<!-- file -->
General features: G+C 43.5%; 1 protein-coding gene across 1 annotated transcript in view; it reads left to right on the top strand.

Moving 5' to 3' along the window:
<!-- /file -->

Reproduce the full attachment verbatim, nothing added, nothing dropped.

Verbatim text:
General features: G+C 43.5%; 1 protein-coding gene across 1 annotated transcript in view; it reads left to right on the top strand.

Moving 5' to 3' along the window: